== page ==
Smartphones have changed the world, but are they keeping you up at night?
With just a touch we can have instant access to news, sports, weather, games and even the Internet. For many people, their phone is the first thing they check in the morning and the last thing they check at night. Unfortunately, this may be causing them to lose sleep at night.
As it turns out, blue-spectrum light from displays like the one a smartphone has is believed to interfere with the body’s ability to produce melatonin. This hormone is a major component of the sleep cycle, and without it you’ll stay up later and have more trouble getting to sleep.
Over time, this can lead to fatigue, reduced productivity during the day and may even require prescription sleep aids to help you get to sleep at night.
Blame It on the Phone
Because the light that smartphones release suppresses melatonin production, using your phone late at night interferes with your sleep cycle and your biological clock.
This can result in you getting less sleep at night, waking up tired and may even cause you to sleep through your alarm in the morning.
Looking at a bright phone screen late at night can also increase instances of eye strain, giving you headaches and making your eyes work harder to perform their normal tasks during the day. If you work at a computer then this can make the strain even worse, possibly making it so bad that it negatively affects your productivity during the day.
Put the Phone Down
The best thing that you can do is check your phone and all your smartphone apps for the last time at least an hour before you plan on going to bed.
Shut off your various electronic devices, placing them somewhere that they won’t be easily accessible during the night. The last thing that you need to do is finally get to sleep at a decent hour and then pick up your phone when you wake up to go to the bathroom.
If it’s possible, you should try to keep your devices out of the bedroom altogether. If you put your phone on a charger or in a cradle overnight, set it up in a different room so you won’t be able to grab it easily. Set quiet hours on the phone as well so that it doesn’t disturb anyone if you receive texts or other alerts during the night while the phone is in a common area in the house.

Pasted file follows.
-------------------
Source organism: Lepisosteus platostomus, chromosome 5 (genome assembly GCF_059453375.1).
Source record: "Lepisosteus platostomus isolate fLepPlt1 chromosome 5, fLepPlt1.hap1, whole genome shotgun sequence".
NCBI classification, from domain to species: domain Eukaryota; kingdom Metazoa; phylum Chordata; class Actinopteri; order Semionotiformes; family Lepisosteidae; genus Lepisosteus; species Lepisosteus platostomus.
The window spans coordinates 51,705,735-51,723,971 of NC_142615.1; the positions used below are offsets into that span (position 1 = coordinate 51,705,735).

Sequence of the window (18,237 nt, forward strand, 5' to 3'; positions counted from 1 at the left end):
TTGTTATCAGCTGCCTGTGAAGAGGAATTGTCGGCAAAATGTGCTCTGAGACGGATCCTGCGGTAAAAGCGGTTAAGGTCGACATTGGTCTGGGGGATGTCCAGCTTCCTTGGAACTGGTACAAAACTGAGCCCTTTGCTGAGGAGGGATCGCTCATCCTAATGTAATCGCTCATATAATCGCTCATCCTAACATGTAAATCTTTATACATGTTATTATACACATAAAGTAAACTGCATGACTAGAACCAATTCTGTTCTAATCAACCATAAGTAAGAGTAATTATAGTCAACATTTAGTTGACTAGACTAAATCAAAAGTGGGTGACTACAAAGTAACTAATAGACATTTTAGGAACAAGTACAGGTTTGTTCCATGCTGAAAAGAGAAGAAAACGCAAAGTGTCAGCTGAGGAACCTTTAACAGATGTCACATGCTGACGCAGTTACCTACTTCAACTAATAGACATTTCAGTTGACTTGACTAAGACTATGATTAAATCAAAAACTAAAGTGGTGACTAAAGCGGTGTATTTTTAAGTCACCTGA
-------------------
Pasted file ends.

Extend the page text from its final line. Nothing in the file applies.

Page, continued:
Adjust the Settings
If for some reason you do need to check your phone soon before bed, try adjusting your phone’s settings to reduce the amount of blue light it puts off.
Both Android and iPhone have apps that adjust the color temperature of the screen at night, giving things more of an orange cast and reducing the amount of blue that shines through. This will significantly reduce the amount of melatonin-suppressing blue light you’re exposed to right before bed.
You should also reduce your screen’s brightness at night to reduce the risk of eye strain. Most phones have an “automatic” brightness option that changes the brightness based on the amount of light it detects, so your phone can adjust its brightness down when it’s dark at night. These settings don’t always react right away, though, so there may be some instances where you need to manually crank down the brightness yourself.
If you’re still having problems getting to sleep, you can actually buy melatonin supplements at most drug and convenience stores.
They’re included in with the vitamins and other supplements, and they give your body a boost of melatonin that will help trigger sleepiness. Just make sure that you consult with your doctor before starting any new supplement, and avoid screens as much as possible before taking your supplement pills.
It may be difficult to change your pre-bedtime routines, but once you get used to sleeping without hitting your phone up first you’ll be amazed at how much of a difference it makes.